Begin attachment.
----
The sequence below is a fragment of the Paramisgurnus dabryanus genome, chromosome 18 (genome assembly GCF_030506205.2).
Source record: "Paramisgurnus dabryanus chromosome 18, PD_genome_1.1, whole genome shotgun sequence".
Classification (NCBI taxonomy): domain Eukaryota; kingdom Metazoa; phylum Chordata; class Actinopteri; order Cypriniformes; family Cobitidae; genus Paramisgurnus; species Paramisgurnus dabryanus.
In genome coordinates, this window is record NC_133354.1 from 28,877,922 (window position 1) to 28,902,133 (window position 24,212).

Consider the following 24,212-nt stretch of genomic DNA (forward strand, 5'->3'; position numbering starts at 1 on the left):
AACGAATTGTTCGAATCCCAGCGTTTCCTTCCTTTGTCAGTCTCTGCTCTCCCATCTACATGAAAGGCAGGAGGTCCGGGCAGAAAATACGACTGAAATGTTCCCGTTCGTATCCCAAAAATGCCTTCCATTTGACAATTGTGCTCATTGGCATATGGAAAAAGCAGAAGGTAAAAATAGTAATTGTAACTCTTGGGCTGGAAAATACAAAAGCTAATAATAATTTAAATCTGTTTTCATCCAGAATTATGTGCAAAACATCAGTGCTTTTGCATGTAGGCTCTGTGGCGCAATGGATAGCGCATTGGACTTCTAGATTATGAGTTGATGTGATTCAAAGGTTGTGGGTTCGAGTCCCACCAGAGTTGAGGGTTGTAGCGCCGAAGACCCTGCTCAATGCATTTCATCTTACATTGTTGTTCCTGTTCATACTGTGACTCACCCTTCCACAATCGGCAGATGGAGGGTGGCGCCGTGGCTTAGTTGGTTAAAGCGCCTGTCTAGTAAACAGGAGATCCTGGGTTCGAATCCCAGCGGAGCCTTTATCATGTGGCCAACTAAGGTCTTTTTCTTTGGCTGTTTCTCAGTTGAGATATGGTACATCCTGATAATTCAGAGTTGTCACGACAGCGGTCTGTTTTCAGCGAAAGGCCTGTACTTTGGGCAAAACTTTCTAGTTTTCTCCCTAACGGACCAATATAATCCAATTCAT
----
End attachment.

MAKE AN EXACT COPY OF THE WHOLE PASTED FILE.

The sequence below is a fragment of the Paramisgurnus dabryanus genome, chromosome 18 (genome assembly GCF_030506205.2).
Source record: "Paramisgurnus dabryanus chromosome 18, PD_genome_1.1, whole genome shotgun sequence".
Classification (NCBI taxonomy): domain Eukaryota; kingdom Metazoa; phylum Chordata; class Actinopteri; order Cypriniformes; family Cobitidae; genus Paramisgurnus; species Paramisgurnus dabryanus.
In genome coordinates, this window is record NC_133354.1 from 28,877,922 (window position 1) to 28,902,133 (window position 24,212).

Consider the following 24,212-nt stretch of genomic DNA (forward strand, 5'->3'; position numbering starts at 1 on the left):
AACGAATTGTTCGAATCCCAGCGTTTCCTTCCTTTGTCAGTCTCTGCTCTCCCATCTACATGAAAGGCAGGAGGTCCGGGCAGAAAATACGACTGAAATGTTCCCGTTCGTATCCCAAAAATGCCTTCCATTTGACAATTGTGCTCATTGGCATATGGAAAAAGCAGAAGGTAAAAATAGTAATTGTAACTCTTGGGCTGGAAAATACAAAAGCTAATAATAATTTAAATCTGTTTTCATCCAGAATTATGTGCAAAACATCAGTGCTTTTGCATGTAGGCTCTGTGGCGCAATGGATAGCGCATTGGACTTCTAGATTATGAGTTGATGTGATTCAAAGGTTGTGGGTTCGAGTCCCACCAGAGTTGAGGGTTGTAGCGCCGAAGACCCTGCTCAATGCATTTCATCTTACATTGTTGTTCCTGTTCATACTGTGACTCACCCTTCCACAATCGGCAGATGGAGGGTGGCGCCGTGGCTTAGTTGGTTAAAGCGCCTGTCTAGTAAACAGGAGATCCTGGGTTCGAATCCCAGCGGAGCCTTTATCATGTGGCCAACTAAGGTCTTTTTCTTTGGCTGTTTCTCAGTTGAGATATGGTACATCCTGATAATTCAGAGTTGTCACGACAGCGGTCTGTTTTCAGCGAAAGGCCTGTACTTTGGGCAAAACTTTCTAGTTTTCTCCCTAACGGACCAATATAATCCAATTCAT